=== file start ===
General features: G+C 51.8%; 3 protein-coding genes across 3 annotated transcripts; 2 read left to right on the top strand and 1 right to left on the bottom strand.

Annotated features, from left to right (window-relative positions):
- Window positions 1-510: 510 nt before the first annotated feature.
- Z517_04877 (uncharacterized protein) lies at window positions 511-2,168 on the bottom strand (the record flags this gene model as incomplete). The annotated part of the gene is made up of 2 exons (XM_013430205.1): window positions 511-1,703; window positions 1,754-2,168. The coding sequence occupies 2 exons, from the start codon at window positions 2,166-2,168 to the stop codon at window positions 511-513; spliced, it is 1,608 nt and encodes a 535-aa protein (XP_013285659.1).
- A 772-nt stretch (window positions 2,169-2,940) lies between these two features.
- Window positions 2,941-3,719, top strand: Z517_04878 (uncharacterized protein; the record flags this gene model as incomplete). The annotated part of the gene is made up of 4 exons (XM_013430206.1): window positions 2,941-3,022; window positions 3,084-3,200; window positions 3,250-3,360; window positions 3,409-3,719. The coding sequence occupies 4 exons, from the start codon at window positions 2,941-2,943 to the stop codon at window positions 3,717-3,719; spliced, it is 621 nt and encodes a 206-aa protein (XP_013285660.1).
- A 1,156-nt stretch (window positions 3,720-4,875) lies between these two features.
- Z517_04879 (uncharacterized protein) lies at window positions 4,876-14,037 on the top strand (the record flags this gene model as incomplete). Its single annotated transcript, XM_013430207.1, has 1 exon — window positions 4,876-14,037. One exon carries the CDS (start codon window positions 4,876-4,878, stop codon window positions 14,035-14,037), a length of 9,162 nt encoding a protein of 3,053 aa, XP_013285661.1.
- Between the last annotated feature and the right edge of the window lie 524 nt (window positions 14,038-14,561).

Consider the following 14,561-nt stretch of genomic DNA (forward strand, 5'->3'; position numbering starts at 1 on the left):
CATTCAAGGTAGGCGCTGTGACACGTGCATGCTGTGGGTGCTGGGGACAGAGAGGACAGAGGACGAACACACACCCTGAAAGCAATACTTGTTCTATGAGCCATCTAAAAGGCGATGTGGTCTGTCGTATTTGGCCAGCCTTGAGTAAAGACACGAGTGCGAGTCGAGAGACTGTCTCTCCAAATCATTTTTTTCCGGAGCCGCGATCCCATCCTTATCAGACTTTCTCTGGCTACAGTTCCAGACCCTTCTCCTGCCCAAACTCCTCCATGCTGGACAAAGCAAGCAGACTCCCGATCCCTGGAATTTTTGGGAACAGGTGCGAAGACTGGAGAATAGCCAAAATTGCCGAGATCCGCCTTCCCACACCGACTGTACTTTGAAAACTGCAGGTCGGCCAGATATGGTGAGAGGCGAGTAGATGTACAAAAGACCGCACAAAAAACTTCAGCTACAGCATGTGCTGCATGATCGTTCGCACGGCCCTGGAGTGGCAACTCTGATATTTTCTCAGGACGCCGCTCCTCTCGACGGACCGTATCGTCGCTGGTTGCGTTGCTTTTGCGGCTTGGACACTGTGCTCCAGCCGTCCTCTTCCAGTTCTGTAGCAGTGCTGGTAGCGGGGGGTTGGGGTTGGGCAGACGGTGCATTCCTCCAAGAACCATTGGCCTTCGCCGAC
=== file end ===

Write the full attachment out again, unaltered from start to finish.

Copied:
General features: G+C 51.8%; 3 protein-coding genes across 3 annotated transcripts; 2 read left to right on the top strand and 1 right to left on the bottom strand.

Annotated features, from left to right (window-relative positions):
- Window positions 1-510: 510 nt before the first annotated feature.
- Z517_04877 (uncharacterized protein) lies at window positions 511-2,168 on the bottom strand (the record flags this gene model as incomplete). The annotated part of the gene is made up of 2 exons (XM_013430205.1): window positions 511-1,703; window positions 1,754-2,168. The coding sequence occupies 2 exons, from the start codon at window positions 2,166-2,168 to the stop codon at window positions 511-513; spliced, it is 1,608 nt and encodes a 535-aa protein (XP_013285659.1).
- A 772-nt stretch (window positions 2,169-2,940) lies between these two features.
- Window positions 2,941-3,719, top strand: Z517_04878 (uncharacterized protein; the record flags this gene model as incomplete). The annotated part of the gene is made up of 4 exons (XM_013430206.1): window positions 2,941-3,022; window positions 3,084-3,200; window positions 3,250-3,360; window positions 3,409-3,719. The coding sequence occupies 4 exons, from the start codon at window positions 2,941-2,943 to the stop codon at window positions 3,717-3,719; spliced, it is 621 nt and encodes a 206-aa protein (XP_013285660.1).
- A 1,156-nt stretch (window positions 3,720-4,875) lies between these two features.
- Z517_04879 (uncharacterized protein) lies at window positions 4,876-14,037 on the top strand (the record flags this gene model as incomplete). Its single annotated transcript, XM_013430207.1, has 1 exon — window positions 4,876-14,037. One exon carries the CDS (start codon window positions 4,876-4,878, stop codon window positions 14,035-14,037), a length of 9,162 nt encoding a protein of 3,053 aa, XP_013285661.1.
- Between the last annotated feature and the right edge of the window lie 524 nt (window positions 14,038-14,561).

Consider the following 14,561-nt stretch of genomic DNA (forward strand, 5'->3'; position numbering starts at 1 on the left):
CATTCAAGGTAGGCGCTGTGACACGTGCATGCTGTGGGTGCTGGGGACAGAGAGGACAGAGGACGAACACACACCCTGAAAGCAATACTTGTTCTATGAGCCATCTAAAAGGCGATGTGGTCTGTCGTATTTGGCCAGCCTTGAGTAAAGACACGAGTGCGAGTCGAGAGACTGTCTCTCCAAATCATTTTTTTCCGGAGCCGCGATCCCATCCTTATCAGACTTTCTCTGGCTACAGTTCCAGACCCTTCTCCTGCCCAAACTCCTCCATGCTGGACAAAGCAAGCAGACTCCCGATCCCTGGAATTTTTGGGAACAGGTGCGAAGACTGGAGAATAGCCAAAATTGCCGAGATCCGCCTTCCCACACCGACTGTACTTTGAAAACTGCAGGTCGGCCAGATATGGTGAGAGGCGAGTAGATGTACAAAAGACCGCACAAAAAACTTCAGCTACAGCATGTGCTGCATGATCGTTCGCACGGCCCTGGAGTGGCAACTCTGATATTTTCTCAGGACGCCGCTCCTCTCGACGGACCGTATCGTCGCTGGTTGCGTTGCTTTTGCGGCTTGGACACTGTGCTCCAGCCGTCCTCTTCCAGTTCTGTAGCAGTGCTGGTAGCGGGGGGTTGGGGTTGGGCAGACGGTGCATTCCTCCAAGAACCATTGGCCTTCGCCGAC